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Arcan Resources: Thoughts on the Waterflood at Ethel

Arcan’s Q2 MD&A, which was released August 29th, was somewhat short on detail.  Unlike the past, the company neglected to provide much detail about their quarterly production.  Previous MD&A’s broke out production on a well by well basis, which helped to give some insight into where Arcan’s production has been coming from and what problems, if any, might lie ahead.  Nothing of the sort this time.  Its been suggested that this was Crescent Point’s influence.  Could be, the timing certainly coincides.

Nevertheless the MD&A did provide one nugget that was perhaps overlooked by the market but is nevertheless important.  Waterflood approval from the ERCB, which had been expected early in 2012, was given early.

In August Arcan received approval for water injection in the Ethel area. Wells are currently being converted to water injectors and water handling facilities are currently being constructed in order to commence water injection.

This is terrific news for the company.  Waterflood should be having an effect by sometime late in Q4 or early in Q1.

The news of the waterflood at Ethel made me want to dig a bit further into Arcan’s prodution.  I decided to investigate how much production was coming from Ethel, and what kinds of declines that unit was currently experiencing.

Below is a graph I made of Arcan production by unit (data available is to and including July 2011).  Note that I have not taken into account working interests and so the numbers are gross.  There are also a few wells that appear to me to fall outside the units (meaning the extents of waterflood) so I didn’t include those.  The production data is in calendar day rates.


Ethel is where Arcan has been focusing their resources of late and that is where the overall production increase is coming from.  At Ethel Arcan brought on-stream a well in April, a well in May, two wells in June and there are 2 wells tied in that should have been producing in August (15-08 and 06-10).  Meanwhile, DMU (Deer Mountain Unit) has been surprisingly flat given that they’ve only added on-stream a couple wells since the first quarter of this year.  Morse River is mostly vertical wells that have been producing for years, so its profile is basically flat.

Next I took a closer look at well performance at Ethel.  If you look at the average Ethel and DMU production curve, you can see the effect of the waterflood taking place at DMU versus Ethel.  Ethel wells do appear to stabilize at a lower level. The following chart looks strictly at horizontal Ethel and DMU wells drilled after Jan 1st 2010 (I didn’t want to confuse things by adding data from old completions) averaging out the monthly production for all wells at that point in their decline.  Producing day rates are used.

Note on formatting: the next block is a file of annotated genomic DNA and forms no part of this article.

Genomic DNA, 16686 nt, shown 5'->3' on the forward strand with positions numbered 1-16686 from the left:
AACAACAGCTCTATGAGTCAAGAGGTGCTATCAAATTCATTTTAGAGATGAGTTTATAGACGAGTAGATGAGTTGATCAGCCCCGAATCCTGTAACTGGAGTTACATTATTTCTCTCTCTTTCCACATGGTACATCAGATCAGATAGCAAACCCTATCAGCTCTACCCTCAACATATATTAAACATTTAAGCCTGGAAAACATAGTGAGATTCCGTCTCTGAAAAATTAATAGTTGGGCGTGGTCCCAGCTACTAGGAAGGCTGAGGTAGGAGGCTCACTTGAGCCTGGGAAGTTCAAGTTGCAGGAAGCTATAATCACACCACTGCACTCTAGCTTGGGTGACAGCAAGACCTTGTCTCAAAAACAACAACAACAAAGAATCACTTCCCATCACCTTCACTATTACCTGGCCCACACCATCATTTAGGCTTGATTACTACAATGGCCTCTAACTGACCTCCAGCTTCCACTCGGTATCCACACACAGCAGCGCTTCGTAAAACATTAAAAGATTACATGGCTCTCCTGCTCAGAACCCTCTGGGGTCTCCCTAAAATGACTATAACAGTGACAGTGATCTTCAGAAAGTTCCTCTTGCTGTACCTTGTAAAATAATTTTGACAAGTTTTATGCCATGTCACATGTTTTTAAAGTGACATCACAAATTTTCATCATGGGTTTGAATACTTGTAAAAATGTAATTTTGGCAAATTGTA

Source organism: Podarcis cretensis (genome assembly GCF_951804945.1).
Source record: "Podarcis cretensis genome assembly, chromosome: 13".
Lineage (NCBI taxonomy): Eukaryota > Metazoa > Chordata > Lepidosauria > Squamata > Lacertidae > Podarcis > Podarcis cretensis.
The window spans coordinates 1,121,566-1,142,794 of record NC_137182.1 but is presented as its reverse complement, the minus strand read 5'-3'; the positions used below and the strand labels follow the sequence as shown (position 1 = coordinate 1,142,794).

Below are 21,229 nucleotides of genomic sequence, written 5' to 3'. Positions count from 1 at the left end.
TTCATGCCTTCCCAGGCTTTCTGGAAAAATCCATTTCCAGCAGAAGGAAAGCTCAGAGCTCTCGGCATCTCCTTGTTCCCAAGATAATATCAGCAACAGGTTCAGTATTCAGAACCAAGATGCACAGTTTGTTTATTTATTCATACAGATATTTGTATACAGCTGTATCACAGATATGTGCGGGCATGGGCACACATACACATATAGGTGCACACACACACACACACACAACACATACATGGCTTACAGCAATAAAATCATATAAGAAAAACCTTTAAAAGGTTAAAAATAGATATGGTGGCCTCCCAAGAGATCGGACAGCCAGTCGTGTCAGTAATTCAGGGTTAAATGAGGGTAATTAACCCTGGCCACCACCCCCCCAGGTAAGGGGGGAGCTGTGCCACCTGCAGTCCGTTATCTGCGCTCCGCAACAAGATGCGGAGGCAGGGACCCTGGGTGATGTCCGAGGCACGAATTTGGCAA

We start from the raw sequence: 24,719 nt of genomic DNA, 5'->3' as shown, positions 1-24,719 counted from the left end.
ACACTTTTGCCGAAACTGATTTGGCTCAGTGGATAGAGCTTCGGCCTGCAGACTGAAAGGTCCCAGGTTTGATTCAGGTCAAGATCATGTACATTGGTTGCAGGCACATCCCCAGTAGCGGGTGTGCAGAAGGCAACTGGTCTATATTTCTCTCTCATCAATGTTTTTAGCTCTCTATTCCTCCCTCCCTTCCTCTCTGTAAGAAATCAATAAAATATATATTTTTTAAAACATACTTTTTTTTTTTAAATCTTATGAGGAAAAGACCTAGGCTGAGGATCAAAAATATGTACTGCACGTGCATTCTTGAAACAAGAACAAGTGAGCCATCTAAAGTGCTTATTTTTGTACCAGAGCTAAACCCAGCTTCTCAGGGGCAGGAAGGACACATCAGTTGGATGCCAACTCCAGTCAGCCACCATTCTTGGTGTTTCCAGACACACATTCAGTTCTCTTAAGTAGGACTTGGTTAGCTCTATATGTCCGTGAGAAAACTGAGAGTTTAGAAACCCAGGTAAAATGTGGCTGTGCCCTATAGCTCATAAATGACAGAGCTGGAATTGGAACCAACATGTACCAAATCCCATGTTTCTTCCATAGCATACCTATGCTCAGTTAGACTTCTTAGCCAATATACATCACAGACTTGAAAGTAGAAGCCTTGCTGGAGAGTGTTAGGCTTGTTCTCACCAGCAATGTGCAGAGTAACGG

Now it has to be pointed out that the post 6 month data for Ethel is a single well (the 10-27).  So we are not dealing with a large dataset here.  Still, I think the conclusion can be made that Ethel wells drop off quicker and stabilieze at a lower rate without the waterflood.

Presumably with waterflood one would expect that Ethel type curve would shift up to where the DMU curve is.  One mitigating factor to this improvement might be reservoir quality.  The sands at Swan Hills have often been thought to thin to the south.  On the other hand, Arcan’s completion techniques have improved quite dramatically lately with the move to the larger acid fracs (another detail that was provided in the Q2 MD&A).  This is witnessed by the significantly higher IP30 and IP60 results produced by these presumably thinner sands at Ethel.  So this may help the Ethel wells outperform.

Its a bit of a guessing game until you get some data.

So what does it mean to production?  Two things.  First, with the waterflood implemented you would expect that the existing wells at Ethel would deliver a higher rate.  I’m going to speculate that, on average, this would be about 40bbl/d for the post 2009 drills.  This would add about 350bbl/d of production to Arcan.

A bigger effect will occur going forward.  Those wells put on-stream in June and July and those wells being drilled right now and through to the end of the year should see a shallower decline and more stable production profile after the first few months.

Arcan Resources was, for a time, my largest holding.  Arcan announced a large bought deal yesterday just before market close.  As you would expect, the stock did poorly today, trading down to the price of the deal.

After watching the stock fall on account of the bought deal, and doing some thinking about Ethel and the upcoming waterflood, I decided to buy a bit more Arcan yesterday.

When you look at the bought deal, they were able to raise a significant amount of money in what is a difficultenviornment.   As well, $85M of the $135M deal was in debentures.  This is good from the perspective of dilution; the debentures are convertible at $8.75.

Jennings put out a piece yesterday suggesting Arcan had the cash to be drilling 6 wells a month.  I don’t know if that will be the case, but if it is, 6 wells drilled into three areas now under waterflood should produce some impressive production gains. I remain of the opinion this is one stock worth holding through the unfolding European implosion.

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